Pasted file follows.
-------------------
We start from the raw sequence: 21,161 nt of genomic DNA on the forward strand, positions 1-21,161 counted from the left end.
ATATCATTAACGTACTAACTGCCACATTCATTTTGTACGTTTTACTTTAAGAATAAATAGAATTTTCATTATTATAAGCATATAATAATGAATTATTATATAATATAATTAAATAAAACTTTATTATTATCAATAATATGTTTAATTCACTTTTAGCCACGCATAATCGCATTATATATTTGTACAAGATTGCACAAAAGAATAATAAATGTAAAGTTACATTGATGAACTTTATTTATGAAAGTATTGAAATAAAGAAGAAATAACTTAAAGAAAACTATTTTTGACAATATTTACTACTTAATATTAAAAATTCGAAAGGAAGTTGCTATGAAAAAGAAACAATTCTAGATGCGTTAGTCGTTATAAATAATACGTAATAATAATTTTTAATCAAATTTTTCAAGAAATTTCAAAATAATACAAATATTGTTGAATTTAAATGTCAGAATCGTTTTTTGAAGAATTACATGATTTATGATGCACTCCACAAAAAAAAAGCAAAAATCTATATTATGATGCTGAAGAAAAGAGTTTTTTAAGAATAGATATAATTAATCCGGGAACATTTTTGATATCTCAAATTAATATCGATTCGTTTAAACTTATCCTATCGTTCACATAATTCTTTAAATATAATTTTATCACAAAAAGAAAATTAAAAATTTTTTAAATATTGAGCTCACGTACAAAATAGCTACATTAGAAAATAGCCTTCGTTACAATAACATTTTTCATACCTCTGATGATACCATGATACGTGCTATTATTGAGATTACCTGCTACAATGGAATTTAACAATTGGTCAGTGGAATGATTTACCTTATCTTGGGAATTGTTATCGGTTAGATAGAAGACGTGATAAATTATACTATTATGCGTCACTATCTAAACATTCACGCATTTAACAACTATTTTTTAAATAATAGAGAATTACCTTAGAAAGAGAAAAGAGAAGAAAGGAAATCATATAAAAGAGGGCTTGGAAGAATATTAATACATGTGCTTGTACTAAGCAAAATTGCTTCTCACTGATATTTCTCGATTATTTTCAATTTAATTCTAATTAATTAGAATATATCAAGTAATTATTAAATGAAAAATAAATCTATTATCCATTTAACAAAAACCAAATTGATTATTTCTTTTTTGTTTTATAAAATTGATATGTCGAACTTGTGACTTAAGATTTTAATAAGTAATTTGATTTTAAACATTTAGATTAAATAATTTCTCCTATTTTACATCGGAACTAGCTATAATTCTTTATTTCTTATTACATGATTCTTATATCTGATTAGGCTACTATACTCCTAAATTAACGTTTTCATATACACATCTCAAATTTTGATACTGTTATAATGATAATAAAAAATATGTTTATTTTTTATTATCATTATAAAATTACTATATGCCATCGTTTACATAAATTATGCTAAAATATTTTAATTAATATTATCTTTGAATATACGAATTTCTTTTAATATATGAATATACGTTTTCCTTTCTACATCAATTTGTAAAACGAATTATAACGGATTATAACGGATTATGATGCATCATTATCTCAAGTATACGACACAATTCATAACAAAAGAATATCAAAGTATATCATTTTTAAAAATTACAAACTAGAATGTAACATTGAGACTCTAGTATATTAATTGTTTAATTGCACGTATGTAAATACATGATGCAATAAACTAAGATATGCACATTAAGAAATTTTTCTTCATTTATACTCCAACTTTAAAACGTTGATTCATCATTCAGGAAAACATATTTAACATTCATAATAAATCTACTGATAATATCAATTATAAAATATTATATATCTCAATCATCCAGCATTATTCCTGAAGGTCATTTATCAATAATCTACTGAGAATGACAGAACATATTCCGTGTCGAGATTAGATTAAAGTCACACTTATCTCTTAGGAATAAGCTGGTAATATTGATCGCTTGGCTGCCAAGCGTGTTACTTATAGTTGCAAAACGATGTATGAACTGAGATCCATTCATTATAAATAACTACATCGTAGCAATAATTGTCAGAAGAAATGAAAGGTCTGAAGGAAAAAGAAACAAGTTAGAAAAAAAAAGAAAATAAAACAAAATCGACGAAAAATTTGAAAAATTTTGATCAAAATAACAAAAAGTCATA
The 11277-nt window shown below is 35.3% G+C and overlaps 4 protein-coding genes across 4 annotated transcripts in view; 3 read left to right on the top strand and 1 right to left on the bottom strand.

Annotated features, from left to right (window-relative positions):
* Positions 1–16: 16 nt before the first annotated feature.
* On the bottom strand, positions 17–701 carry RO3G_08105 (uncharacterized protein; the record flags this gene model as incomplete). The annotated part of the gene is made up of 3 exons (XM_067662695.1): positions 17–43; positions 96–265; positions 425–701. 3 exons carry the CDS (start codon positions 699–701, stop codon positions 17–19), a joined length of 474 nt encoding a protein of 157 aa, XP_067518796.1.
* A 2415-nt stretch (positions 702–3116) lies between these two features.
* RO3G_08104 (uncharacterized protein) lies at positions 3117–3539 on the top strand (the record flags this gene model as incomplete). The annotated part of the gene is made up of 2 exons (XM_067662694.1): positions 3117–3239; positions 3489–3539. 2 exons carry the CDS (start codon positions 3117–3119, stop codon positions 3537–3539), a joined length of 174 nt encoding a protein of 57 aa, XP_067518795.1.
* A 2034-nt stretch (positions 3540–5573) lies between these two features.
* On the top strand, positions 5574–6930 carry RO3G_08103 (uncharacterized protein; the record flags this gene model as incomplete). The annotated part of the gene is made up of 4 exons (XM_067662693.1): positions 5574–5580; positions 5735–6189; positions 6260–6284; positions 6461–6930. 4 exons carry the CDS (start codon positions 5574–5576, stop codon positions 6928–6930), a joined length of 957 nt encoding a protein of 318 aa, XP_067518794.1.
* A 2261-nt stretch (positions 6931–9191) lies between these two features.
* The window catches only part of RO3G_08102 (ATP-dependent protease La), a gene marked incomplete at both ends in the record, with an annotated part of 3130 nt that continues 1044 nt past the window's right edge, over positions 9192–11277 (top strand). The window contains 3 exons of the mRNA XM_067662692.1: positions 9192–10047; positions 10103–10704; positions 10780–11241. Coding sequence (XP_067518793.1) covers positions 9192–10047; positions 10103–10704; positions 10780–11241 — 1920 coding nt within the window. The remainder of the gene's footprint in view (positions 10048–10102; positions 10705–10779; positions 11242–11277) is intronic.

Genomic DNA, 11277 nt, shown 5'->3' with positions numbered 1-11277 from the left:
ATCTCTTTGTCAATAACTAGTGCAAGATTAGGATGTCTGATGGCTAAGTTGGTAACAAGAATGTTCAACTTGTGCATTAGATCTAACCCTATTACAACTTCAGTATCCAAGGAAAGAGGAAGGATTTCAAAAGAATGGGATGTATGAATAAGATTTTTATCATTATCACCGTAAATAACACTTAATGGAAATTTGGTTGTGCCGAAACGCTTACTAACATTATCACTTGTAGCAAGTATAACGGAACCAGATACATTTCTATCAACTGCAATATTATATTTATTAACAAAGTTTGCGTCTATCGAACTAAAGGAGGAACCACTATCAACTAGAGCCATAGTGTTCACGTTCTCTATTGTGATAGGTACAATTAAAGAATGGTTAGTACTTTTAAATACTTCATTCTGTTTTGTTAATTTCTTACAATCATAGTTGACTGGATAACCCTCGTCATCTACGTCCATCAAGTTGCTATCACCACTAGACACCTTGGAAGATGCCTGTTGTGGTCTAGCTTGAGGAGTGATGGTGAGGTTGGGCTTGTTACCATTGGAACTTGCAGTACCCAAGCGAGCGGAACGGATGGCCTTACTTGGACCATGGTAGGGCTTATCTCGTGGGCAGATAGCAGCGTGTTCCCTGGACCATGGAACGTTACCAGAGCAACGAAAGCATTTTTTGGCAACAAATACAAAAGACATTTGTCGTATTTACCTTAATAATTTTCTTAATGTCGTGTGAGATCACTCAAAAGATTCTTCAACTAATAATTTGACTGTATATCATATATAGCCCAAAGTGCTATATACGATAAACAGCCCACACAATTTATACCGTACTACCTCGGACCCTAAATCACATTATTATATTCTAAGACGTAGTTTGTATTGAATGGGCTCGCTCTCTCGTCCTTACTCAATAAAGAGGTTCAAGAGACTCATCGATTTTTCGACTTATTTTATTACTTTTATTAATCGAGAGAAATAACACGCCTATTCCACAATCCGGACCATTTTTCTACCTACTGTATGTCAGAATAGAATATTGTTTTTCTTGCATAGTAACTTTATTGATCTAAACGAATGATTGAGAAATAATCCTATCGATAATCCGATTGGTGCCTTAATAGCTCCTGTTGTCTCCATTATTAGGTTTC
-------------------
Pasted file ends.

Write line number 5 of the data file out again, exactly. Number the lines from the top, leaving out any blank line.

* Positions 1–16: 16 nt before the first annotated feature.